Have you ever gotten a task where you have to modify some existing code, and to get it to work the way it needs to you have to write some ugly ass code?
And I'm talking FUGLY ass code. The kind where every brain cell you have screams to refactor it all so that your code won't be so ugly and you can live with yourself. But you only wrote it that way because some numbnuts who was fired a year ago designed it that way, and left zero commentary or documentation on his reasoning ("sELf-dOcUmeNtiNg cOde, bRuH!").
It doesn't pose any sort of risk with regards to security or resource management or efficiency, or really even faulty logic. It just looks fucking awful, my brain can instantly see better ways to design it and I don't want history to tie my name to it.
But also the system is being gutted and retired within a matter of months, so maintenance won't even be a concern; and you know that you have a lot of other large tasks that need your attention too, and to refactor will ultimately prove to be a time sink.
I mean ultimately, I know what I need to do, but I guess it's a pride thing. Just makes me feel icky.2
Stating the obvious when writing comments. 🙈
I used to this when I was starting to learn how to code and let someone read it, 'cause it's better to have comments than nothing, right? 😂 I was wrong.
But that led me to improve writing informative comments and self-documenting codes.
Debugging a task, that's sending emails to too many customers.
Supervisor: "Never mind, just test in production, there is a dry run flag for the tasks."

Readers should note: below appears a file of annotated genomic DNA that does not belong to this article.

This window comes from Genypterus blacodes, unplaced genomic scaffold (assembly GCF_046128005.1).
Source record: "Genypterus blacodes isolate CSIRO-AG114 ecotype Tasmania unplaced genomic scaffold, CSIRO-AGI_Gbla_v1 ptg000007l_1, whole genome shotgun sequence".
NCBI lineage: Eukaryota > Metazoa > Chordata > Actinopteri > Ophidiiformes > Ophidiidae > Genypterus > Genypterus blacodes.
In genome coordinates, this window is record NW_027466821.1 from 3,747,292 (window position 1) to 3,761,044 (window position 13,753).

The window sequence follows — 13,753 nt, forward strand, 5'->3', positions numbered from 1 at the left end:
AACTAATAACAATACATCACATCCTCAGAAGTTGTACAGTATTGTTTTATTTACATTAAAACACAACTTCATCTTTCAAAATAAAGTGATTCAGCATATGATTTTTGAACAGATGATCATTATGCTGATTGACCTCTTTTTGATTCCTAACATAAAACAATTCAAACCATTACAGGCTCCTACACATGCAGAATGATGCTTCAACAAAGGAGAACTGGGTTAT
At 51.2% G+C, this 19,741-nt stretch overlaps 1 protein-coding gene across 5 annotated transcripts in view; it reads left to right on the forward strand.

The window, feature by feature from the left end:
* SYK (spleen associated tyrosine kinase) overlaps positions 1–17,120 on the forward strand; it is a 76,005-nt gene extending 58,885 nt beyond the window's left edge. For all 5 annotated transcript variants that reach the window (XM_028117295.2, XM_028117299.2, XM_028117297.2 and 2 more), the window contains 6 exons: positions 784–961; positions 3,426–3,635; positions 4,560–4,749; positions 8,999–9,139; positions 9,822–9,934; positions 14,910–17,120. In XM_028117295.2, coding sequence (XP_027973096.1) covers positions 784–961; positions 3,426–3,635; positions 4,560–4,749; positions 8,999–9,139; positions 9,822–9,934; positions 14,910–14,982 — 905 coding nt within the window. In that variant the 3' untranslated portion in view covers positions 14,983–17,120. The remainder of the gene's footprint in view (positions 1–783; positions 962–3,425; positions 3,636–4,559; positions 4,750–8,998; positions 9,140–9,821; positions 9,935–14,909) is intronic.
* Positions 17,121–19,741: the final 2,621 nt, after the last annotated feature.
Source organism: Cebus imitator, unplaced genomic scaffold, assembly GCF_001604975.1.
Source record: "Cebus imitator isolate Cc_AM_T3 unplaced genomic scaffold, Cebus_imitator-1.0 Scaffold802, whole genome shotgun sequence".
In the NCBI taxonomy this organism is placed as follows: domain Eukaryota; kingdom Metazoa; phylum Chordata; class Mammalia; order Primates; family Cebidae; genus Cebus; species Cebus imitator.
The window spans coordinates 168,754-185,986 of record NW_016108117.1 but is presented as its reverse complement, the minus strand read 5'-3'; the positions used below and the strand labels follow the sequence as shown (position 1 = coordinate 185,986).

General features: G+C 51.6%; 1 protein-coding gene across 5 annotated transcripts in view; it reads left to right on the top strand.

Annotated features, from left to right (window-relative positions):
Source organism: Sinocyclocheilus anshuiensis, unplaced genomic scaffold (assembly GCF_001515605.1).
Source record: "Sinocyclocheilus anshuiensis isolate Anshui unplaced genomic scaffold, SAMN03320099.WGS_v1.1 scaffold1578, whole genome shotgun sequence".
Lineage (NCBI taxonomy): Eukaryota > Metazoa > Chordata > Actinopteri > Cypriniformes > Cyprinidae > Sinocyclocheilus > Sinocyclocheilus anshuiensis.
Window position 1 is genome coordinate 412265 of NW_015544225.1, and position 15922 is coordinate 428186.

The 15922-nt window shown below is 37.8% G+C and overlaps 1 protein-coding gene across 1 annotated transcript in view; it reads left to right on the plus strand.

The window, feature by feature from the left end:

Just in case I test locally...
--dryrun="TRUE" => Error, failed to send mail.
--dryrun=TRUE => Error, failed to send mail.
--dryrun="true" => Not trying to send mail.
If it's THIS PICKY a little more documentation would be nice.
And by a little more I mean: more than the task base class in a giant php monstrosity without phpdocs expecting its code to be self-documenting.
Working on complex invoicing systems. For once, the code is clear, elegant, readable and unit-tested... but I keep forgetting how reality works. If only tax laws were self-documenting.
Coolest project.... SharePoint sucks, so I wrote an app to extend it into something that is useful.
The app consists of:
- a custom SharePoint event receiver to maintain a custom retention setup
- a custom feature to enable users to tag documents as related to each other
- a custom search experience with custom views and previews
- a .Net windows service to sync the data into a SQL database
- a .Net MVC application to manage the reporting and notifications system
- a notifications system in .Net
- custom SharePoint approval workflow
- a PHP site that maintains a full backup of every document in the event that SharePoint goes down
I was the only developer on the entire project and while I asked for backup they never provided it. So if anything happens to me... And since I am a good dev, my code is self documenting and someone will need to telepathically link to me to find out the multiple places that all of this is running (like five different servers including both windows and Linux).
The whole thing, I have about 18 months invested into it ;)
Spent the day refactoring old copy-pasted astronomical code with minimal commentary, cryptic variable names and missing mathematical symbols. Self documenting code my ass.1